Ph.D. University of Edinburgh, 1983. Literature/culture courses taught range over the sixteenth to the twentieth centuries. Research interests include early modern as well as modern literature.
Main publications (monographs):
*Utopian Negotiation: Aphra Behn and Margaret Cavendish (Syracuse University Press, 2013)
*Form as Compensation for Life: Fictive Patterns in Virginia Woolf’s Novels (Boydell & Brewer/Camden House, 1998)
*A Critical Introduction to Henry Green’s Novels: The Living Vision (Palgrave Macmillan, 1986).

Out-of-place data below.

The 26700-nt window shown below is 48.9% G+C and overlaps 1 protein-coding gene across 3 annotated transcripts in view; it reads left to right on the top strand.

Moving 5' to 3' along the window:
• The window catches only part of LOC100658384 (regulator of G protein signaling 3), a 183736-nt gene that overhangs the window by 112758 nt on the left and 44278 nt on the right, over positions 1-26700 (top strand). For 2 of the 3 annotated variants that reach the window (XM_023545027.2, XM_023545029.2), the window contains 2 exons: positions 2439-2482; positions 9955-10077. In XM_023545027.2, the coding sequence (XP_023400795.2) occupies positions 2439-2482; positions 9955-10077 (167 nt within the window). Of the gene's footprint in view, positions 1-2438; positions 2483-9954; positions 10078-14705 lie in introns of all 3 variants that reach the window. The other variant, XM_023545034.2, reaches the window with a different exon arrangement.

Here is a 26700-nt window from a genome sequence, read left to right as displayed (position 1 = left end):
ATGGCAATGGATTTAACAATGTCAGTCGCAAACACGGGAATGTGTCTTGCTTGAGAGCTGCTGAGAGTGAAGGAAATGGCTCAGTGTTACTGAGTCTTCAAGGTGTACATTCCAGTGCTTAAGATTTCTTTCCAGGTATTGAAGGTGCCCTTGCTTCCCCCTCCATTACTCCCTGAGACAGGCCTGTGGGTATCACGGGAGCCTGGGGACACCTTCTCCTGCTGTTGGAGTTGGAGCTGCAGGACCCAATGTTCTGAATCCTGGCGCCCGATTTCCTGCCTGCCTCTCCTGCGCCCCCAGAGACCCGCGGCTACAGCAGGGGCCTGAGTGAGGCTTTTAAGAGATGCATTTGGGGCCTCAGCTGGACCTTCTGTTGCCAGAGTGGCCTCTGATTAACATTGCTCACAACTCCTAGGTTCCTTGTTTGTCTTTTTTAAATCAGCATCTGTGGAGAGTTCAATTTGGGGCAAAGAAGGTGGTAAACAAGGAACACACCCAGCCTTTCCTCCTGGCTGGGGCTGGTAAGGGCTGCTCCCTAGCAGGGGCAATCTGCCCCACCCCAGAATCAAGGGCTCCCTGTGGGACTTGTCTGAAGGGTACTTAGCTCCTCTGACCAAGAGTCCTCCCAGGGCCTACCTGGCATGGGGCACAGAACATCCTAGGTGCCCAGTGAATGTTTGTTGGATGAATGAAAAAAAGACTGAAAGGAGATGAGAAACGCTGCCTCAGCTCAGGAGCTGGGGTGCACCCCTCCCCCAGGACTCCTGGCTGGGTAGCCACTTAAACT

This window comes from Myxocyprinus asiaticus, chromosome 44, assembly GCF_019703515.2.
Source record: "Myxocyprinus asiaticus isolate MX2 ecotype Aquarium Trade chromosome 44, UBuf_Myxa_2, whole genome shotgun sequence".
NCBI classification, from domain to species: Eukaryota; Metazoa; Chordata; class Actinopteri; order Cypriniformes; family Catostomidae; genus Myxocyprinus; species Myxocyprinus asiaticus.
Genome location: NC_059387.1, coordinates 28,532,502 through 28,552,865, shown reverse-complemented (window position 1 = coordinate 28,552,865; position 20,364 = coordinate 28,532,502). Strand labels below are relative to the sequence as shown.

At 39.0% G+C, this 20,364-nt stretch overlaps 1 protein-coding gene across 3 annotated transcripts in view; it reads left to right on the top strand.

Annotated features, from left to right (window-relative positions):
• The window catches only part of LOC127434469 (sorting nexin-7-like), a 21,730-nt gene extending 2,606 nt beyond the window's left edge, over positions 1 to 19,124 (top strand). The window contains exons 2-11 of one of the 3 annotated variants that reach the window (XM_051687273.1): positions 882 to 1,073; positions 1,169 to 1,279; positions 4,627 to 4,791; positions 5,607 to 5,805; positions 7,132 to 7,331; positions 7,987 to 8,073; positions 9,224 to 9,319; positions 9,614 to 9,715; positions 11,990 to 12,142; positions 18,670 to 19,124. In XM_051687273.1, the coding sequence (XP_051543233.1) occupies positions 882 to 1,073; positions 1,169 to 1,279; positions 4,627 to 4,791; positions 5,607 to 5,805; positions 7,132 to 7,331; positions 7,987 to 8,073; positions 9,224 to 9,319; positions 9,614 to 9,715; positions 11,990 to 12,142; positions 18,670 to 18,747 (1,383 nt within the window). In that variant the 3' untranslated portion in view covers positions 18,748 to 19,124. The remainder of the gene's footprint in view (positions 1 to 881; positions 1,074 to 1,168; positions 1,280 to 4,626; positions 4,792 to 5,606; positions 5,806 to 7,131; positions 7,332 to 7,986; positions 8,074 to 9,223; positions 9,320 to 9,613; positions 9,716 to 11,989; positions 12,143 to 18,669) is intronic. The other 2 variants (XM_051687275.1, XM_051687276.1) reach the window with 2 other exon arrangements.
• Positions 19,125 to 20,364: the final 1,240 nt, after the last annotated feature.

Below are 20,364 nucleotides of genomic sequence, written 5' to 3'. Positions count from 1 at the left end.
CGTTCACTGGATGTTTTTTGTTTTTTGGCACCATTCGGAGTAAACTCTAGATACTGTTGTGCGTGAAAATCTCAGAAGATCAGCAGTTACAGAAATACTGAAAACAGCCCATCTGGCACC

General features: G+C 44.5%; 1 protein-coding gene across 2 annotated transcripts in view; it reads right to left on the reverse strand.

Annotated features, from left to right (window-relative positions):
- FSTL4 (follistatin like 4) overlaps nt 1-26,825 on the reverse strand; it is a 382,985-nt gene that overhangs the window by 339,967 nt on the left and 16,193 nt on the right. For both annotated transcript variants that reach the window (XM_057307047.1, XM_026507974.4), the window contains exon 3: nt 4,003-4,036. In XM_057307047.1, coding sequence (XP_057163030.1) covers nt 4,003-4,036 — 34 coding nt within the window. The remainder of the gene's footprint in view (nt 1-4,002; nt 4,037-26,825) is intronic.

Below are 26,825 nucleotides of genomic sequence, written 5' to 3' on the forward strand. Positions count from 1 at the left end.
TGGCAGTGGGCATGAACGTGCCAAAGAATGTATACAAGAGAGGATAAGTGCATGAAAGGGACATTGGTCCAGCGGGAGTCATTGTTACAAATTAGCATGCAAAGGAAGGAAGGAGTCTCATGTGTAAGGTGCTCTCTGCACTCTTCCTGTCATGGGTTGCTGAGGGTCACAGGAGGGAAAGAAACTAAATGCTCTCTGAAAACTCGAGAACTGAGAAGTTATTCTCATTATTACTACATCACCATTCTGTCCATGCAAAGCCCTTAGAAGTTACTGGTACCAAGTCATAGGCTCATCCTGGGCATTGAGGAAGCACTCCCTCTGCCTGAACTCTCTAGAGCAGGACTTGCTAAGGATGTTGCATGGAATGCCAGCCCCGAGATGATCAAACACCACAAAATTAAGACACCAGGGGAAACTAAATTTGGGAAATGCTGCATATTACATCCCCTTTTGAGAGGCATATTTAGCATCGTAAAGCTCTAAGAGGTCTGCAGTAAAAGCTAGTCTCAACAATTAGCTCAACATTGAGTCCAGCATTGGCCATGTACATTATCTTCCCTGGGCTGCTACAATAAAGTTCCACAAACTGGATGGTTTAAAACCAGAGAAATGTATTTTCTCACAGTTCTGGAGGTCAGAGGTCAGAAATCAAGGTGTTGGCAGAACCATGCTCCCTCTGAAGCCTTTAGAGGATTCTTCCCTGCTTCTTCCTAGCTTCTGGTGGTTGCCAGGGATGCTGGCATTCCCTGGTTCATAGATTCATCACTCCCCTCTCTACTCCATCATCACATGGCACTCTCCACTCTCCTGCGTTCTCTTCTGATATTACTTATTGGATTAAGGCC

Select international publications (articles): ‘Truth-Telling and the Representation of the Surinam “Indians” in Aphra Behn’s Oroonoko’, in Studying English Literature in Context: Critical Readings, ed. Paul Poplawski (Cambridge University Press, forthcoming November 2021); ‘Dialectics of Pleasure in Thomas More’s Utopia (1516)’ (forthcoming in Special Issue of Utopian Studies, vol. 32. no. 1 (2021); ‘Margaret Cavendish’s The Blazing World: Natural Art and the Body Politic’, in Ashgate Critical Essays on Women Writers in England, 1550-1700, ed. Sara H. Mendelson, vol. 7 (Farnham, Surrey: Ashgate, 2009), 307-29 (first published in Studies in Philology, XCVI, No. 4, 1999); 'Fighting the Kingdom of Faction in Bell in Campo', Early Modern Literary Studies, 14 (May 2004), pp. 1-12; ‘Aphra Behn’s Oroonoko: Cultural Dialectics and the Novel’, ELH, 68 (2001), pp. 57-79; ‘Structuralism and Interpretation: Ernest Hemingway’s “Cat in the Rain”‘, in New Critical Approaches to the Short Stories of Ernest Hemingway, ed. Jackson J. Benson (Durham NC and London: Duke University Press, 1990), pp. 58-72.
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